- Once you feel withdrawal symptoms are reduced after reinstatement, give your nervous system time to stabilize before attempting dosage reduction. Think in terms of months, not days.
- Be patient after you reinstate. Reinstatement may not immediately eliminate all withdrawal symptoms. You may still experience waves of symptoms, which usually lessen as time goes on. Do not attempt to taper again until you feel symptom-free, or at least until your withdrawal symptoms are mild and tolerable.
- The dose needed for effective reinstatement varies according to the individual.
When to discontinue reinstatement
If, upon reinstatement, you very soon feel worse, most likely you are sensitized to the drug and need to take a smaller dosage or, possibly, none at all.
- Sometimes reinstatement does not work. The nervous system has taken such a hard hit from withdrawal, it's destabilized beyond whatever effect the drug might have had.
- Sometimes reinstatement not only does not work, it causes an adverse reaction from a nervous system sensitized by withdrawal.
- If you have an immediate bad reaction, reduce or stop taking the drug.
Reinstate at what dosage?
Sometimes reinstatement not only doesn't work but makes symptoms worse. That is why we often suggest very, very low doses -- to reduce this risk. Higher doses can go wrong in much bigger ways. A very low dose is a way to explore the option with less risk.
The dosage is always going to be a guess. Here are some factors that might influence the dosage of reinstatement:
- How the person quit the drug and how long he or she's been off it. If you've just cold-turkeyed 20mg Celexa a few days ago, you might reinstate at closer to your original dosage, such as 10mg. (It may not be necessary to go back to 20mg, standard dosages tend to be overly powerful.)
- If you've had withdrawal symptoms for a month or more, it's likely your system is somewhat sensitized to drugs. You might wish to try reinstating at a lower dosage, such as 2mg-5mg (if you had been taking 20mg Celexa).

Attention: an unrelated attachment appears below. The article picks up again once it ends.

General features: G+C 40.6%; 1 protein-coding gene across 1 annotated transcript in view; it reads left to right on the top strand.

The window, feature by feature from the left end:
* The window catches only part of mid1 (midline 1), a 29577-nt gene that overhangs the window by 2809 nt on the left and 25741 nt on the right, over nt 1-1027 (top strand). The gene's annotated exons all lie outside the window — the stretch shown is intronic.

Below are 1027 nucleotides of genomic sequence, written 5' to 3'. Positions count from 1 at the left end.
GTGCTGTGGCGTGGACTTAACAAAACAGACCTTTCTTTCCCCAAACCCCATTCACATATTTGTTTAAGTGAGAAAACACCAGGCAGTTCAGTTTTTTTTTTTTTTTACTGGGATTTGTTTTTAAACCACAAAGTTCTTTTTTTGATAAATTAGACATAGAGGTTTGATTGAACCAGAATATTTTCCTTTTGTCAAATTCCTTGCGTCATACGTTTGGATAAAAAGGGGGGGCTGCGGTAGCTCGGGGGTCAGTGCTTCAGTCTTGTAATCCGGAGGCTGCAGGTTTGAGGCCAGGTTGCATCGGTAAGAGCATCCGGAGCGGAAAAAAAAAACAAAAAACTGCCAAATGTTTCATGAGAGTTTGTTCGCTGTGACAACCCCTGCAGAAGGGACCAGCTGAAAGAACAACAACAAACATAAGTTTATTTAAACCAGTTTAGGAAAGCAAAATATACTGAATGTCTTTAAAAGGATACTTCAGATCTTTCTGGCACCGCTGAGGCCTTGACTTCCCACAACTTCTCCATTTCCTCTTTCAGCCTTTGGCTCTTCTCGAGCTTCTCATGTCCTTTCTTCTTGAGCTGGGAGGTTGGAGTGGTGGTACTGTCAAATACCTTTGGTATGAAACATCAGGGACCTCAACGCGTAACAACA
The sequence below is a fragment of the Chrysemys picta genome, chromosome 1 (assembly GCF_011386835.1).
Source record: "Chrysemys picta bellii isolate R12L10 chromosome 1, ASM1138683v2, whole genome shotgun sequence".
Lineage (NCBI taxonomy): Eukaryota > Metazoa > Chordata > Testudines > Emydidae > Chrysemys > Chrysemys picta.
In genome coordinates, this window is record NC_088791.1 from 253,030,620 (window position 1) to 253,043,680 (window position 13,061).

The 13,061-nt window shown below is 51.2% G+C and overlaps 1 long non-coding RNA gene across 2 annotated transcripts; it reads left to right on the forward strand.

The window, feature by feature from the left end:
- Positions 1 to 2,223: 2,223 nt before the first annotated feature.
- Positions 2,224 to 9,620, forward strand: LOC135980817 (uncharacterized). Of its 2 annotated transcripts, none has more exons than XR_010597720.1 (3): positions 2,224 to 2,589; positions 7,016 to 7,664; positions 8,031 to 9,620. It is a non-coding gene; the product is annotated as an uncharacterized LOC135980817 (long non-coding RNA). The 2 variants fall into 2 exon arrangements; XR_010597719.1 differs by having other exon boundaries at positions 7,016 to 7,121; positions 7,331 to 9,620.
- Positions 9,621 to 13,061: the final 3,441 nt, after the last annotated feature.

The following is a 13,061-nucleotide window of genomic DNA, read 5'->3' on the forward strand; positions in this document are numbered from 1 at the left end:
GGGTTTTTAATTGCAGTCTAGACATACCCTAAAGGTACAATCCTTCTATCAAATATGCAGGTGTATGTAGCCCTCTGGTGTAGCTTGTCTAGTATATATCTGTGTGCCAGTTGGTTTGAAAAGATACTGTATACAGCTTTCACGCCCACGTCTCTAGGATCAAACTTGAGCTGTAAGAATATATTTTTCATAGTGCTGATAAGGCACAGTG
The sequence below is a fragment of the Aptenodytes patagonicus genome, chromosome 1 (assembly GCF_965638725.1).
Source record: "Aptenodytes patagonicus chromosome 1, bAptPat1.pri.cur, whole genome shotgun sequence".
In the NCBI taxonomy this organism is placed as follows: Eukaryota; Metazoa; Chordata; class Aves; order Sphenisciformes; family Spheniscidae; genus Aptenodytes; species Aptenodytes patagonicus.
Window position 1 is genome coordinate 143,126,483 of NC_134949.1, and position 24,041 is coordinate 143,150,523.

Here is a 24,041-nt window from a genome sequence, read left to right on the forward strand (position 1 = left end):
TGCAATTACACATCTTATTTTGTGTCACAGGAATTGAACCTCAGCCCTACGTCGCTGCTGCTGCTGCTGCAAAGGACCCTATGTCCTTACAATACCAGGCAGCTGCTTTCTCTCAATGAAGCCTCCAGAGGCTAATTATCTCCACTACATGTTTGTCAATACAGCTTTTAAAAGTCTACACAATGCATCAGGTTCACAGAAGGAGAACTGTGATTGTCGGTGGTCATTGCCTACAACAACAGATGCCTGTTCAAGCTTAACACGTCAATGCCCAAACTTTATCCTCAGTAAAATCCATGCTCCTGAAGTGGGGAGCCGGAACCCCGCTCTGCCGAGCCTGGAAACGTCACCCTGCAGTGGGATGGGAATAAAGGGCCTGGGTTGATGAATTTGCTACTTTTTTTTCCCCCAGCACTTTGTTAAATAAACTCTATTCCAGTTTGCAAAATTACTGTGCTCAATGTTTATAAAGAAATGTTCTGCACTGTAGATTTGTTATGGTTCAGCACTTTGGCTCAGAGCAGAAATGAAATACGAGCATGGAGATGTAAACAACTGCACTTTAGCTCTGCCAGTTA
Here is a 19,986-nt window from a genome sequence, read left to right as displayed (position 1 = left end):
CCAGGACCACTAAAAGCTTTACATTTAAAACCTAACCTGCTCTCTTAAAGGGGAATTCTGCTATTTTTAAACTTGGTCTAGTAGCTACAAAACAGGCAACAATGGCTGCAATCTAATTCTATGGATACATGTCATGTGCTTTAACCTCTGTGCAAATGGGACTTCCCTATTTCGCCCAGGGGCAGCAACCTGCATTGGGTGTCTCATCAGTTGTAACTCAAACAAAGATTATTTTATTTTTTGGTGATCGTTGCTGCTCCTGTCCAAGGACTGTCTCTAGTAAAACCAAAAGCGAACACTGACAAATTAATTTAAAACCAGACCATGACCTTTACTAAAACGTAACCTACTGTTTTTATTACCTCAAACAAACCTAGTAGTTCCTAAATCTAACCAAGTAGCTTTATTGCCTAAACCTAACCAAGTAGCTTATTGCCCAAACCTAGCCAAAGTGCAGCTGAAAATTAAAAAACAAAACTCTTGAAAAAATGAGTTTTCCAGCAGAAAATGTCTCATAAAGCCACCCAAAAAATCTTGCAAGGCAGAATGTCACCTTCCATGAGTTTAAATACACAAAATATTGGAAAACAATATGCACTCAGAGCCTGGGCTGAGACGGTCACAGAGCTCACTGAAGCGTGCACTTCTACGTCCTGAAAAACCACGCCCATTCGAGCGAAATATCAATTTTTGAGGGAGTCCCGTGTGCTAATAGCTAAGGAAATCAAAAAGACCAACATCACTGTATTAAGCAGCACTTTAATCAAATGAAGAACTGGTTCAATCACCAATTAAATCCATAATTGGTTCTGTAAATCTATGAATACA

- Your present condition. If you have symptoms of hyper-reactivity, alerting (anxiety, panic, sleeplessness), you may be too sensitive for reinstatement. If you want to try it anyway, you might wish to try reinstating at a very low dosage, such as 1mg (if you had been taking 20mg Celexa).
- How long you've been off the drug. If you've been off the drug for many months, reinstatement is less likely to work. If you want to try it anyway, you might wish to try reinstating at a very low dosage, such as 1mg (if you had been taking 20mg Celexa).
- Other drugs you're taking. Be very careful adding a drug to other drugs. Use the Drug Interactions Checker before even considering this. (Your symptoms may be due to drug-drug interactions.)
None of the above are hard-and-fast rules. There are reports of people with prolonged post-withdrawal syndrome who did better taking a drug at full dosage 2 years later. If you want to do this, please consult a doctor, we cannot advise you on it.
About benzo reinstatement http://www.benzosupp...instatement.htm
Edited by Altostrata, 29 October 2016 - 10:27 AM.